It's conceivable for example that this kind of system might be used for the coating of newly produced metal parts. Automatic spray nozzles normally work based on pre-programmed painting movements. Such pre-programmed movements are difficult to plan in advance for custom work. Determining them from design specs could be possible in principle. However, to calculate the final spray pattern is highly complex and imprecise. Industrial cameras by contrast can make precise measurements of the component on the spot, determining its individual shape and position and instructing the spray arms accordingly. At the same time, the painting results can also be controlled optically, either through assessment of the coloring or by measuring more complex reflective properties on the coating. This control data can flow in real time into the control unit. As such, a system for automated coating can become a self-learning system. New but similar components could then be processed more efficiently based on the prior experience.
Cameras as Tireless Process Auditors
Sensor data can also help with early detection of changed or even flawed device behavior, leading to automated countermeasures (such as changes to process parameters or ordering of replacement materials and/or service calls). This applies both to the production equipment as well as for the finished products. Industrial cameras play a significant role in this, as they offer a tireless method for auditing the color, structural and geometric properties of even large workpieces and products for correctness or deviation. 'Soft' factors such as lubrication, wear and rusting can also be taken into account, providing data for a company's enterprise resource planning systems.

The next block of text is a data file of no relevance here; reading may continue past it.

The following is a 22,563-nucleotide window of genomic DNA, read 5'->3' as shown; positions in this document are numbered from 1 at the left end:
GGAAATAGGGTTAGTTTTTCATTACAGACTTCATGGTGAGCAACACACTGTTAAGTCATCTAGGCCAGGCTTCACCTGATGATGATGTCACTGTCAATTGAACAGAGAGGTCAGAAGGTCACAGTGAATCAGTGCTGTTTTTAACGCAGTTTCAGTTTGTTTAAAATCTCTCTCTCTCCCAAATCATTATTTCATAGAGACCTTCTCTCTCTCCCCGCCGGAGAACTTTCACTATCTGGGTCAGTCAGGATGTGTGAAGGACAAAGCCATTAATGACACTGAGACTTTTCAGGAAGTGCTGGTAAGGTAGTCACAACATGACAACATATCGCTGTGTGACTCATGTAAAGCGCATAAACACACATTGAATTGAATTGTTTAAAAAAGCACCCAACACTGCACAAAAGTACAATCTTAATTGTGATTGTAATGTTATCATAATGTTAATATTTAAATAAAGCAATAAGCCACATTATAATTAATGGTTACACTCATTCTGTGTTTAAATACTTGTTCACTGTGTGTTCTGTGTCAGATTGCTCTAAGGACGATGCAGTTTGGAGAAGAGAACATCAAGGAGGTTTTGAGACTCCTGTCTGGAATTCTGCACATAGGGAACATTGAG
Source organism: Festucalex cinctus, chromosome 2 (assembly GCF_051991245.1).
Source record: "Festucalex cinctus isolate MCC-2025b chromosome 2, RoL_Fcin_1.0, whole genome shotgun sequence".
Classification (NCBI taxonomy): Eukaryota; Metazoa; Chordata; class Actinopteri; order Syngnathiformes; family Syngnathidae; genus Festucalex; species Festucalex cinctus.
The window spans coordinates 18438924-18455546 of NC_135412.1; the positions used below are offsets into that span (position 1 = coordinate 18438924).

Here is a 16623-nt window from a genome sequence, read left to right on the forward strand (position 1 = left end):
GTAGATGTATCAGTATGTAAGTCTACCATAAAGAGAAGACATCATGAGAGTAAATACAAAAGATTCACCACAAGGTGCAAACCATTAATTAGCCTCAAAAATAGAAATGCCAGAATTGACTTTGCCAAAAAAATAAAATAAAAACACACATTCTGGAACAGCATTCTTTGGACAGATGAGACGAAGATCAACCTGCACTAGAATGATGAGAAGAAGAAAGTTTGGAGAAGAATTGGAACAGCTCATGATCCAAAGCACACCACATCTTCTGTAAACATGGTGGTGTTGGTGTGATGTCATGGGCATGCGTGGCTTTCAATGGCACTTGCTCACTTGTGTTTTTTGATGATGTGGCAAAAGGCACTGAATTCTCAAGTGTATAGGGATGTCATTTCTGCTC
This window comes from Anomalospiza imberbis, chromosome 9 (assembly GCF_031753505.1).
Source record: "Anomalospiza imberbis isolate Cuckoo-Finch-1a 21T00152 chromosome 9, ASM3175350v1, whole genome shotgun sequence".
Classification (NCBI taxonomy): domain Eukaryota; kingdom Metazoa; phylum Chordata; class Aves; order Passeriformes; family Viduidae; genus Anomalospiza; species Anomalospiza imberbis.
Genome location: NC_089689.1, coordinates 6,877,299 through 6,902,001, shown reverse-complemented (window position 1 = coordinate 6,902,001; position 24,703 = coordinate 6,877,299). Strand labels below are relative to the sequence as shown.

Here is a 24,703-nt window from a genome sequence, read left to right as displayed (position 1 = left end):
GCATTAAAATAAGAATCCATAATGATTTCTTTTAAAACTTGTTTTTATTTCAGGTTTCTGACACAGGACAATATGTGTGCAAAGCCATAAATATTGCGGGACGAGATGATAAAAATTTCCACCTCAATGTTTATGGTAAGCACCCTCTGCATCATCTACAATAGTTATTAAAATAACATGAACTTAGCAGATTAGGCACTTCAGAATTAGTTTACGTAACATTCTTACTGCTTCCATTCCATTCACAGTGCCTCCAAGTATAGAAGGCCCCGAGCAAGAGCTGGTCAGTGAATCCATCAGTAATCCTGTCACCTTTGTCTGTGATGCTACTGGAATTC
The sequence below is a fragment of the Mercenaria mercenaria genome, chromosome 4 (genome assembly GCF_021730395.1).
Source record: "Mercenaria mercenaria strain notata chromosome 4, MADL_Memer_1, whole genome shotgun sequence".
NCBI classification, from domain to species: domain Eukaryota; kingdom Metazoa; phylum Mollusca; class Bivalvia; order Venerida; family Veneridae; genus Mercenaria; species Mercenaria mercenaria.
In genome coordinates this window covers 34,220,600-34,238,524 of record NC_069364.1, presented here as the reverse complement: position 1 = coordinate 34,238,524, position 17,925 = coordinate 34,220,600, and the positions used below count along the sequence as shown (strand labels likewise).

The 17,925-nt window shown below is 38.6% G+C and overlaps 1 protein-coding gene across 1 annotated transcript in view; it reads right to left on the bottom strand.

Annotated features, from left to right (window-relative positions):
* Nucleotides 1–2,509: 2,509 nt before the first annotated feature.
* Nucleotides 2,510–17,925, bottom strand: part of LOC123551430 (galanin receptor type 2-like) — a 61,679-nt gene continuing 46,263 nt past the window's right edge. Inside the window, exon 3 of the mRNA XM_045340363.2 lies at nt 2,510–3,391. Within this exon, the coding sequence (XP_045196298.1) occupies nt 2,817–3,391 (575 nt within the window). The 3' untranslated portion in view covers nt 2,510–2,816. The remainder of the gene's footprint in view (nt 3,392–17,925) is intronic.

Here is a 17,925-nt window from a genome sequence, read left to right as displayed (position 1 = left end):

Image Processing in Production – Robots and Humans Working Hand in Hand
Production employees will also benefit from applications using industrial cameras. However far automation progresses, there are good reasons why there will always be a place for humans in industrial production. These include "human" sensory capabilities, flexibility and affordability.
Even so, future workflows will also be changing as part of Industry 4.0. Human efficiency can be enhanced through intelligent machine vision systems integrated into helmets, garments and tools. This is fully technically feasible, as cameras continue to grow smaller and lighter: high-precision industrial cameras the size of stamps, weighing less than 30 g including lens and casing, are already available today. These vision systems record the activity and work status visually, audit results, identify sensible follow-on steps or information and forward it to humans, perhaps for example as notifications on smart glasses working with 'augmented reality.' This helps promote timely provision of working materials, further increasing productivity.
No matter how 'Industry 4.0' is defined at present, image processing will play an important role in future production and business processes. It is expected to ensure:
- New and more efficient business models through applications using image processing systems
- Automated, self-organized production based on extensive data collection and visually identified information
- More efficient production through extensive networking of vision systems in operational processes.